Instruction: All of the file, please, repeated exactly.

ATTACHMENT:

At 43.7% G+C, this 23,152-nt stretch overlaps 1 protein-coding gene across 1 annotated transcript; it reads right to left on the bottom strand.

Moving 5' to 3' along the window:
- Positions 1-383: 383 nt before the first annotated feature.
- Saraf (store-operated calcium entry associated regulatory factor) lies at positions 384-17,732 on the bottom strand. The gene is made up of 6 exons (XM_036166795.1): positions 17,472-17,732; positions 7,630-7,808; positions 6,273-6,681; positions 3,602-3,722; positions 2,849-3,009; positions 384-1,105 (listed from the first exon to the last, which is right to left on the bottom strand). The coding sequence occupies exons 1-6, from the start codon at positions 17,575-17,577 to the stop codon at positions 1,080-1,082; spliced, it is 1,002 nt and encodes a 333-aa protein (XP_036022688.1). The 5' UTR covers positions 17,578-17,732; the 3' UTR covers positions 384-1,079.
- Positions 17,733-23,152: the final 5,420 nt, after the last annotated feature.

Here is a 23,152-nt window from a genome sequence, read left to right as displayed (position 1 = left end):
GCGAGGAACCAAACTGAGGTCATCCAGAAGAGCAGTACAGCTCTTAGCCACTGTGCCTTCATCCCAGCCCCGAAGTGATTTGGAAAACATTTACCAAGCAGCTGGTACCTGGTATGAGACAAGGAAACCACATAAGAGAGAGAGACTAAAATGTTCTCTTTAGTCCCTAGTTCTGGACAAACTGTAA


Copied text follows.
At 43.7% G+C, this 23,152-nt stretch overlaps 1 protein-coding gene across 1 annotated transcript; it reads right to left on the bottom strand.

Moving 5' to 3' along the window:
- Positions 1-383: 383 nt before the first annotated feature.
- Saraf (store-operated calcium entry associated regulatory factor) lies at positions 384-17,732 on the bottom strand. The gene is made up of 6 exons (XM_036166795.1): positions 17,472-17,732; positions 7,630-7,808; positions 6,273-6,681; positions 3,602-3,722; positions 2,849-3,009; positions 384-1,105 (listed from the first exon to the last, which is right to left on the bottom strand). The coding sequence occupies exons 1-6, from the start codon at positions 17,575-17,577 to the stop codon at positions 1,080-1,082; spliced, it is 1,002 nt and encodes a 333-aa protein (XP_036022688.1). The 5' UTR covers positions 17,578-17,732; the 3' UTR covers positions 384-1,079.
- Positions 17,733-23,152: the final 5,420 nt, after the last annotated feature.

Here is a 23,152-nt window from a genome sequence, read left to right as displayed (position 1 = left end):
GCGAGGAACCAAACTGAGGTCATCCAGAAGAGCAGTACAGCTCTTAGCCACTGTGCCTTCATCCCAGCCCCGAAGTGATTTGGAAAACATTTACCAAGCAGCTGGTACCTGGTATGAGACAAGGAAACCACATAAGAGAGAGAGACTAAAATGTTCTCTTTAGTCCCTAGTTCTGGACAAACTGTAA